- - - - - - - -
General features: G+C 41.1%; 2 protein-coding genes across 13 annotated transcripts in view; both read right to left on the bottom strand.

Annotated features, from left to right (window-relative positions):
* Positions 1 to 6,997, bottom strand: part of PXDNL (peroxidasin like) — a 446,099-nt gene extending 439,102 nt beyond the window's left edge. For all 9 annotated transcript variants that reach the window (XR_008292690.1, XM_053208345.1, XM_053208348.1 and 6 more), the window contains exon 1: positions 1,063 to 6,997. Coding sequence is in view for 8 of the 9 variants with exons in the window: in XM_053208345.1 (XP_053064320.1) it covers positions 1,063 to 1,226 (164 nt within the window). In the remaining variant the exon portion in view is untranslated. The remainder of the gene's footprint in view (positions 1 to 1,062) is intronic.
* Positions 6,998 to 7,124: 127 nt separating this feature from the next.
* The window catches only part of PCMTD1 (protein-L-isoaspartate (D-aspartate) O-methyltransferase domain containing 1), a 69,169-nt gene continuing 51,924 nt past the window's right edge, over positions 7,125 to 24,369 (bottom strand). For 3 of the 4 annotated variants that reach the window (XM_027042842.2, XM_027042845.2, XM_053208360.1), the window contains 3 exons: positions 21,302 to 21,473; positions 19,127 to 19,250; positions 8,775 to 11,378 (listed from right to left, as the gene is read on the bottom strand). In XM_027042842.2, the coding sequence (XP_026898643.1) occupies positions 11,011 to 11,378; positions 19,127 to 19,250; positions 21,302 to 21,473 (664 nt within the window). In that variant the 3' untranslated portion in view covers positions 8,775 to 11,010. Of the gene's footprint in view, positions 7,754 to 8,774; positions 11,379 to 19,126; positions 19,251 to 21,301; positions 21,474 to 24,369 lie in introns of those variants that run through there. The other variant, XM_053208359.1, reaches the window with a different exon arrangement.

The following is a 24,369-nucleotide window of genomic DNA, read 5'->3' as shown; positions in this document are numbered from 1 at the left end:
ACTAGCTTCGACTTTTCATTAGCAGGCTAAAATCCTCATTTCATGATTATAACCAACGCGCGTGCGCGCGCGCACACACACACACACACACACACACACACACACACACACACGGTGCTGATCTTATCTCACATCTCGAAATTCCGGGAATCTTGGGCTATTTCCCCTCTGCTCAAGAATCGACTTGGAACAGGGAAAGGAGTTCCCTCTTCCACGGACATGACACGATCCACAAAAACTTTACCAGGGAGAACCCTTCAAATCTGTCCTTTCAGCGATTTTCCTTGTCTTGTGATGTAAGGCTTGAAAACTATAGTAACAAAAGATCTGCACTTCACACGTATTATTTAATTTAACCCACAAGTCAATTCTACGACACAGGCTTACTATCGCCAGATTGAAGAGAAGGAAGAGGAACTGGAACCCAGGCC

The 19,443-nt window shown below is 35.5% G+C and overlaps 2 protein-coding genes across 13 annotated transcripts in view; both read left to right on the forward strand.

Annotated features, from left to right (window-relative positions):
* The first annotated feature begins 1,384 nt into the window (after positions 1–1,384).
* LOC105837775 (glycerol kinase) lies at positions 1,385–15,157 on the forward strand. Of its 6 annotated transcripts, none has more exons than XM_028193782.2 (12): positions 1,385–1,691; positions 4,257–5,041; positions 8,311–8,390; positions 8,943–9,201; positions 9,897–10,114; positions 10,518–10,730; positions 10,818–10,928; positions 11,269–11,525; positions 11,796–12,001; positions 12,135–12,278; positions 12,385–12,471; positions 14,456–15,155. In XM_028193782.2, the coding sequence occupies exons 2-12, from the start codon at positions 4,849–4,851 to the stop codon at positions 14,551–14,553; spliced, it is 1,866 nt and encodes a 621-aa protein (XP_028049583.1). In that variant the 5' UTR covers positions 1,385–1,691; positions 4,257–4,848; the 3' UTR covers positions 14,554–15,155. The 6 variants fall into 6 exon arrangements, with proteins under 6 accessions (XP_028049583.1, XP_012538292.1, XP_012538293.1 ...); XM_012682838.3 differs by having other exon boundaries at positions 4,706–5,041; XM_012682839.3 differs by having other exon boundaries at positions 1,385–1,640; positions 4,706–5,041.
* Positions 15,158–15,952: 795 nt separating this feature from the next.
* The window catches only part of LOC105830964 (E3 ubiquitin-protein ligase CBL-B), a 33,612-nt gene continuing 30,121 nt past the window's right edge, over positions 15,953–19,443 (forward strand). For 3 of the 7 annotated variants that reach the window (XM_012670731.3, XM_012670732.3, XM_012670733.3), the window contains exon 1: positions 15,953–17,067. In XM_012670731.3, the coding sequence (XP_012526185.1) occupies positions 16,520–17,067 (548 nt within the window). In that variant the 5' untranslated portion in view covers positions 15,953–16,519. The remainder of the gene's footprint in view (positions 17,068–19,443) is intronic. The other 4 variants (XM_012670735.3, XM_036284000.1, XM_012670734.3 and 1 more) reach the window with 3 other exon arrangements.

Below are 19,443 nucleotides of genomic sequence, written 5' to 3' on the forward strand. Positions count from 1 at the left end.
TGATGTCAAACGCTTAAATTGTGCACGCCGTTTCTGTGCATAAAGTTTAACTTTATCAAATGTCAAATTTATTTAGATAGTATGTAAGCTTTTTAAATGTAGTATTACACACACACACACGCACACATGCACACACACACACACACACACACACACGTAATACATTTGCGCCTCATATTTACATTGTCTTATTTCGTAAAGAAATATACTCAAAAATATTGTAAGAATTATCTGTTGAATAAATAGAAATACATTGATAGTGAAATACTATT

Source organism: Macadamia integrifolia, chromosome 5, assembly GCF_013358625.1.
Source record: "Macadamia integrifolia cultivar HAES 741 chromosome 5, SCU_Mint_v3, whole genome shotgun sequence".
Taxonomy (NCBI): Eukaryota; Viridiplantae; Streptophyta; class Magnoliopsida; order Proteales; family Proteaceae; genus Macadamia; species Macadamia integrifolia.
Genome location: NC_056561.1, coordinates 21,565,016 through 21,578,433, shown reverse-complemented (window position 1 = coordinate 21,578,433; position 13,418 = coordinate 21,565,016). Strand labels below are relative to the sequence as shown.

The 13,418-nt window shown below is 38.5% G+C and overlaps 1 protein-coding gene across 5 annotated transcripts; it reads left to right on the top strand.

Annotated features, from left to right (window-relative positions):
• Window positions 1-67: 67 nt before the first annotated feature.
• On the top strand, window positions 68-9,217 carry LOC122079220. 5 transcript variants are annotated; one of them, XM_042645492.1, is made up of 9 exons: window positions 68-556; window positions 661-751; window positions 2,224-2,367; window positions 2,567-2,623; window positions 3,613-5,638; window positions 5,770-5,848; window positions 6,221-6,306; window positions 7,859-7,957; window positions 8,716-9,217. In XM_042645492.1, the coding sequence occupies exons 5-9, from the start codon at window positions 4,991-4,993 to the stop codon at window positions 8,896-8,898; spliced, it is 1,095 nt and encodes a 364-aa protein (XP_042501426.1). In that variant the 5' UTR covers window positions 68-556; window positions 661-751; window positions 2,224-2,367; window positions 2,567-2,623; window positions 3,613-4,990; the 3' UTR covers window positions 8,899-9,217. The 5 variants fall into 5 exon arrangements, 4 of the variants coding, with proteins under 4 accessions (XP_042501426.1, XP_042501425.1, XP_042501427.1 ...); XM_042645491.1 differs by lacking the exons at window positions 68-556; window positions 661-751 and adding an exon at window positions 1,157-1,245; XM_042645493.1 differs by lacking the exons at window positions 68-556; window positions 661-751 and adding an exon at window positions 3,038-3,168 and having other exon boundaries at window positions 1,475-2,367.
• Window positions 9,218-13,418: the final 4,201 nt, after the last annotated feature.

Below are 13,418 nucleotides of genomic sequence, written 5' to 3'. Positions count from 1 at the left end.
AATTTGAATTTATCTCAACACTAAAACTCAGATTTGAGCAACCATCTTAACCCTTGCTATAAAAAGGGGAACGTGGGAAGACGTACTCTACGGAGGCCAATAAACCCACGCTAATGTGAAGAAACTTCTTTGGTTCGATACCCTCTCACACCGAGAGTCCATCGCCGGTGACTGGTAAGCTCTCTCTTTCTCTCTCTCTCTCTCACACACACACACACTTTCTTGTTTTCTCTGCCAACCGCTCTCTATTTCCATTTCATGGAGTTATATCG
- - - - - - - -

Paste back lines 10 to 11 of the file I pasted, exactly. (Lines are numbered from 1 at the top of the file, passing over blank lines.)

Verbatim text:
* The first annotated feature begins 1,384 nt into the window (after positions 1–1,384).
* LOC105837775 (glycerol kinase) lies at positions 1,385–15,157 on the forward strand. Of its 6 annotated transcripts, none has more exons than XM_028193782.2 (12): positions 1,385–1,691; positions 4,257–5,041; positions 8,311–8,390; positions 8,943–9,201; positions 9,897–10,114; positions 10,518–10,730; positions 10,818–10,928; positions 11,269–11,525; positions 11,796–12,001; positions 12,135–12,278; positions 12,385–12,471; positions 14,456–15,155. In XM_028193782.2, the coding sequence occupies exons 2-12, from the start codon at positions 4,849–4,851 to the stop codon at positions 14,551–14,553; spliced, it is 1,866 nt and encodes a 621-aa protein (XP_028049583.1). In that variant the 5' UTR covers positions 1,385–1,691; positions 4,257–4,848; the 3' UTR covers positions 14,554–15,155. The 6 variants fall into 6 exon arrangements, with proteins under 6 accessions (XP_028049583.1, XP_012538292.1, XP_012538293.1 ...); XM_012682838.3 differs by having other exon boundaries at positions 4,706–5,041; XM_012682839.3 differs by having other exon boundaries at positions 1,385–1,640; positions 4,706–5,041.